squarewave

NiMH Not Charging as Expected
« on: December 07, 2020, 12:23:32 AM »
I made two 14.4V NiMH battery packs out of 12 2/3AAA cells. The batteries used to make the packs came charged. So I drained them at ~50mA each for about 5 hours. Then I tried to charge them with a current source. The charging went like this:



Left axis is voltage
Right axis is current in mA
X axis is minutes

Va - Voltage of Battery A
Vb - Voltage of Battery B
Ia - Charging current of Battery A
Ib - Charging current of Battery B
SVa - SMPS supply voltage for Battery A
SVb - SMPS supply voltage for Battery B

So the batteries pretty much charge up to over 14V within 5 minutes. Then the supply starts to run out voltage and the charging current drops. This is not what I expected. I expected the battery voltage would remain relatively low for hours. If I got 5 hours @ 50 mA out of it, I would expect it to consume the full 34mA the supply can provide for 10+ hours or so. But the batteries just go to well over the 14.4V nominal within 15 minutes.

What's going on here? What am I misunderstanding?


abbey road d enfer

Re: NiMH Not Charging as Expected
« Reply #1 on: December 07, 2020, 02:31:48 AM »
So the batteries pretty much charge up to over 14V within 5 minutes. Then the supply starts to run out voltage and the charging current drops. 
   
When fully charged NiMH batteries reach 1.78V per cell, so you need about 24V, for 12 cells.
Who's right or wrong is irrelevant. What matters is what's right or wrong.
Star ground is for electricians.

totoxraymond

Re: NiMH Not Charging as Expected
« Reply #2 on: December 07, 2020, 09:34:42 AM »
How did you setup your PSU?

I remember a video on the eevblog about charging batteries with a bench psu.

Basivally you need to start charging in constant current mode, and switch to constant voltage at a certain point.

I know it might be obvious to you, your graph doesn't seem to show constant current.

Cheers

Thomas

squarewave

Re: NiMH Not Charging as Expected
« Reply #3 on: December 07, 2020, 12:34:35 PM »
Well that's a huge drag. It's amazing how many pages on the Internet talk about charging current and nothing about the actual voltage.

Fortunately multiple companies make the little 1-2W SMPS w/ +-24V out. Clearly I'll have to completely redesign and use a PIC.

But at least I now know my batteries probably aren't garbage and I can test other things like the AC filter.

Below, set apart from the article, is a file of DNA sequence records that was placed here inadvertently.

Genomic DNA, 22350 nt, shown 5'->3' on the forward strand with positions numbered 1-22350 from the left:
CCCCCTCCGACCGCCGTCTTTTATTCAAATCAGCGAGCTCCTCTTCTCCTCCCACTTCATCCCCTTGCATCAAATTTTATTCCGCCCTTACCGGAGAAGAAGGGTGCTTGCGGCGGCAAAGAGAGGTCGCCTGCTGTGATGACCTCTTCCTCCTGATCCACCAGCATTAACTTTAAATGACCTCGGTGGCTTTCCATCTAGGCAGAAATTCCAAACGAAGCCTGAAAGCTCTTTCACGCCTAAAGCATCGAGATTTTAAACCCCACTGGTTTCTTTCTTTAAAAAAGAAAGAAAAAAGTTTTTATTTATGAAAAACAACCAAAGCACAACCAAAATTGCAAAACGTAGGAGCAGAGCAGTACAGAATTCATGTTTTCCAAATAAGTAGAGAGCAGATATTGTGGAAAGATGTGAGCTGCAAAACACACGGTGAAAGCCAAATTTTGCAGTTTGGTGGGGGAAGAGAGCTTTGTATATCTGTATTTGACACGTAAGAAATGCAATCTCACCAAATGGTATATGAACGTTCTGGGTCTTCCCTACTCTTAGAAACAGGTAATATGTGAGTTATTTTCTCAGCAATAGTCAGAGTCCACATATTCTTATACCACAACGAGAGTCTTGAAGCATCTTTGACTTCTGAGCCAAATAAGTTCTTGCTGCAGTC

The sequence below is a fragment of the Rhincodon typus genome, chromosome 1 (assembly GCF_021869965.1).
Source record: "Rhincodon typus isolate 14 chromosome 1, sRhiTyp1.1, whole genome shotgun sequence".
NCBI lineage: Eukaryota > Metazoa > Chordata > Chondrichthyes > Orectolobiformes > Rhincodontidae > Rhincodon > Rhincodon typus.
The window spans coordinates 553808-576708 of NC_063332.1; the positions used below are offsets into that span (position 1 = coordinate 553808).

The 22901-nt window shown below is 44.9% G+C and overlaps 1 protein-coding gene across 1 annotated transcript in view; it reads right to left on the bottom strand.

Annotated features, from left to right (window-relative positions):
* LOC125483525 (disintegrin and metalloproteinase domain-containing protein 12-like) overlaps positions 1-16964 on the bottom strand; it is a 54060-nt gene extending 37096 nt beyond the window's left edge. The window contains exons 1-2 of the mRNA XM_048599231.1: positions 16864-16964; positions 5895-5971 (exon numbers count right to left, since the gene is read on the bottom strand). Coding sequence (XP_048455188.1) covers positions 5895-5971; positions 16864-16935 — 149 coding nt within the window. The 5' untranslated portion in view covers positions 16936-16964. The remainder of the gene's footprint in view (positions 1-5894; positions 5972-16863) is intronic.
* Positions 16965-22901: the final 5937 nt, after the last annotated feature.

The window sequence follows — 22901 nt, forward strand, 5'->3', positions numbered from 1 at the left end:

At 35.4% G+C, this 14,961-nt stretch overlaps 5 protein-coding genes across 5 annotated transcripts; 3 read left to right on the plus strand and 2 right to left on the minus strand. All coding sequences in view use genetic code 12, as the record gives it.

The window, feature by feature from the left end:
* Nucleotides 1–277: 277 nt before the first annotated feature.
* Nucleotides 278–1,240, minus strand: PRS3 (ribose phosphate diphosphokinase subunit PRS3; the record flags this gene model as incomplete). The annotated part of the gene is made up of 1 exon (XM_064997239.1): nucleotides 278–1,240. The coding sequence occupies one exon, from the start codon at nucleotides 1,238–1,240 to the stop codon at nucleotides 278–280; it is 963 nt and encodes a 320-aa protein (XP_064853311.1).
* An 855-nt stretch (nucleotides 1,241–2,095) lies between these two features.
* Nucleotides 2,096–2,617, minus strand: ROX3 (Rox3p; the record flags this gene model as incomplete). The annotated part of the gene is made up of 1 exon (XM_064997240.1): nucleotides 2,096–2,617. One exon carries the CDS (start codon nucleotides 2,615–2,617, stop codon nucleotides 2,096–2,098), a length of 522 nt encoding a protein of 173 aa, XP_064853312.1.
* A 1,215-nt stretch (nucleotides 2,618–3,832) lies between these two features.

Quote
I know it might be obvious to you, your graph doesn't seem to show constant current.
It's constant current at 34mA so below that it degenerates to a voltage source. The little SMPS (DETN01L-15) has a bit of a current source behavior to it such that I could have probably just connected it directly to the battery through a schottky diode.

Gold

Re: NiMH Not Charging as Expected
« Reply #4 on: December 07, 2020, 03:22:30 PM »
I don't know if this helps but here is a link to the manual of the battery charger I use for the AGM solar batteries I use. There is a chart that shows the different charging modes it goes through.

https://www.cotek.com.tw/support_dataSheet.php?FileLevel=JCU0IyE=

Matador

Re: NiMH Not Charging as Expected
« Reply #5 on: December 07, 2020, 07:02:55 PM »
Constant current only works if the terminal voltage can rise along with the cells to maintain the constant 50mA.  If you run out of voltage, current will fall as the battery impedance rises during charging.  It's essentially converting to constant voltage charging once the supply cannot rise any longer (aka. it'll take forever to charge, actually can cause destruction of the cells). 

You should budget 1.8V per cell of charging headroom, which is closer to 22V for 12 cells.

squarewave

Re: NiMH Not Charging as Expected
« Reply #6 on: December 08, 2020, 01:05:28 AM »
It looks like for low current charging, which is what I'm doing, a lot of datasheets [1] [2] [3] suggest using only 1.45-ish charging voltage.

So I removed one cell from my pack and now I'm getting a decent charge. It's dropped down to only ~10mA after 2 hours but for my purposes that might be ok for now. Previous tests have shown that the DETN01L-15 SMPS puts out 15.9V @ 1.7mA which comes out to 15.6V at the battery after the schottky diode. So for 11 cells that 1.42V / cell which should get me within 80% charge or so. Of course it will take a looong time and the pack will only put out a mean of ~13.7V. But +-13.7V is still decent for audio circuits.

[1] GP Batteries Selection Guide
[2] YUASA NiMH Datasheet
[3] Ansmann NiMH AA Datasheet


 

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